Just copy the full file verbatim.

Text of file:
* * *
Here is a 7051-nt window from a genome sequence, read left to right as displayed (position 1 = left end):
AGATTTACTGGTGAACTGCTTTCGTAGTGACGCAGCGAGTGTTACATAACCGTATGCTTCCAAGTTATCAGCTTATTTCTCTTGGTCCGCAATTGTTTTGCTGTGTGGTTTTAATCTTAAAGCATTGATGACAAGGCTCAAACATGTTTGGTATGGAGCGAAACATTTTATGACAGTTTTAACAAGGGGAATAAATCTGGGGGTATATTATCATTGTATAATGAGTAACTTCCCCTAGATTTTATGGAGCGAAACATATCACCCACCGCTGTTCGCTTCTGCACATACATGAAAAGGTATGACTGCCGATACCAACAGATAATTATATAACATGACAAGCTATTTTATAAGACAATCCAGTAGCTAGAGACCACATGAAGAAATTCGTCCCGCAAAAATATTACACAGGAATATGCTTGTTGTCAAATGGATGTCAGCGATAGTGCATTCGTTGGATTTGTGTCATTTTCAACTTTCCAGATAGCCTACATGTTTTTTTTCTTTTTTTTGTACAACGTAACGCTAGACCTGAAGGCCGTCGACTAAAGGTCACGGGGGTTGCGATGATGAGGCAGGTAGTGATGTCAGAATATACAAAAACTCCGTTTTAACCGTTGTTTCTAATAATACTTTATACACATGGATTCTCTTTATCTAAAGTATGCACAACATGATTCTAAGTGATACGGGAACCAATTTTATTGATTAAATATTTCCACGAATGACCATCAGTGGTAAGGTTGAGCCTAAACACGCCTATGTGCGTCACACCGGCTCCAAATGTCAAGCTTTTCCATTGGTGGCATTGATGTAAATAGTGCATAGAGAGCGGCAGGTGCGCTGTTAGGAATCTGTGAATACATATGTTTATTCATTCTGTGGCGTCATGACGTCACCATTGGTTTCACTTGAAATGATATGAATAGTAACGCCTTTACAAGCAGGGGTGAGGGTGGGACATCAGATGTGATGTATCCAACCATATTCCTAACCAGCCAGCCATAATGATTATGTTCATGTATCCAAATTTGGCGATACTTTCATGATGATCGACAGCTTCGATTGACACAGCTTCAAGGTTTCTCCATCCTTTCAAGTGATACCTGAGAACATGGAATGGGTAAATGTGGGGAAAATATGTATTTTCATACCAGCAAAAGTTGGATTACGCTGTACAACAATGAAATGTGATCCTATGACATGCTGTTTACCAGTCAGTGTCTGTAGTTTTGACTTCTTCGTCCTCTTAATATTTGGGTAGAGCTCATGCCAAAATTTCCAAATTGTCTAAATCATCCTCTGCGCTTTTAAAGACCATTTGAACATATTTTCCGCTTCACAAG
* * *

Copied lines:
Here is a 7051-nt window from a genome sequence, read left to right as displayed (position 1 = left end):
AGATTTACTGGTGAACTGCTTTCGTAGTGACGCAGCGAGTGTTACATAACCGTATGCTTCCAAGTTATCAGCTTATTTCTCTTGGTCCGCAATTGTTTTGCTGTGTGGTTTTAATCTTAAAGCATTGATGACAAGGCTCAAACATGTTTGGTATGGAGCGAAACATTTTATGACAGTTTTAACAAGGGGAATAAATCTGGGGGTATATTATCATTGTATAATGAGTAACTTCCCCTAGATTTTATGGAGCGAAACATATCACCCACCGCTGTTCGCTTCTGCACATACATGAAAAGGTATGACTGCCGATACCAACAGATAATTATATAACATGACAAGCTATTTTATAAGACAATCCAGTAGCTAGAGACCACATGAAGAAATTCGTCCCGCAAAAATATTACACAGGAATATGCTTGTTGTCAAATGGATGTCAGCGATAGTGCATTCGTTGGATTTGTGTCATTTTCAACTTTCCAGATAGCCTACATGTTTTTTTTCTTTTTTTTGTACAACGTAACGCTAGACCTGAAGGCCGTCGACTAAAGGTCACGGGGGTTGCGATGATGAGGCAGGTAGTGATGTCAGAATATACAAAAACTCCGTTTTAACCGTTGTTTCTAATAATACTTTATACACATGGATTCTCTTTATCTAAAGTATGCACAACATGATTCTAAGTGATACGGGAACCAATTTTATTGATTAAATATTTCCACGAATGACCATCAGTGGTAAGGTTGAGCCTAAACACGCCTATGTGCGTCACACCGGCTCCAAATGTCAAGCTTTTCCATTGGTGGCATTGATGTAAATAGTGCATAGAGAGCGGCAGGTGCGCTGTTAGGAATCTGTGAATACATATGTTTATTCATTCTGTGGCGTCATGACGTCACCATTGGTTTCACTTGAAATGATATGAATAGTAACGCCTTTACAAGCAGGGGTGAGGGTGGGACATCAGATGTGATGTATCCAACCATATTCCTAACCAGCCAGCCATAATGATTATGTTCATGTATCCAAATTTGGCGATACTTTCATGATGATCGACAGCTTCGATTGACACAGCTTCAAGGTTTCTCCATCCTTTCAAGTGATACCTGAGAACATGGAATGGGTAAATGTGGGGAAAATATGTATTTTCATACCAGCAAAAGTTGGATTACGCTGTACAACAATGAAATGTGATCCTATGACATGCTGTTTACCAGTCAGTGTCTGTAGTTTTGACTTCTTCGTCCTCTTAATATTTGGGTAGAGCTCATGCCAAAATTTCCAAATTGTCTAAATCATCCTCTGCGCTTTTAAAGACCATTTGAACATATTTTCCGCTTCACAAG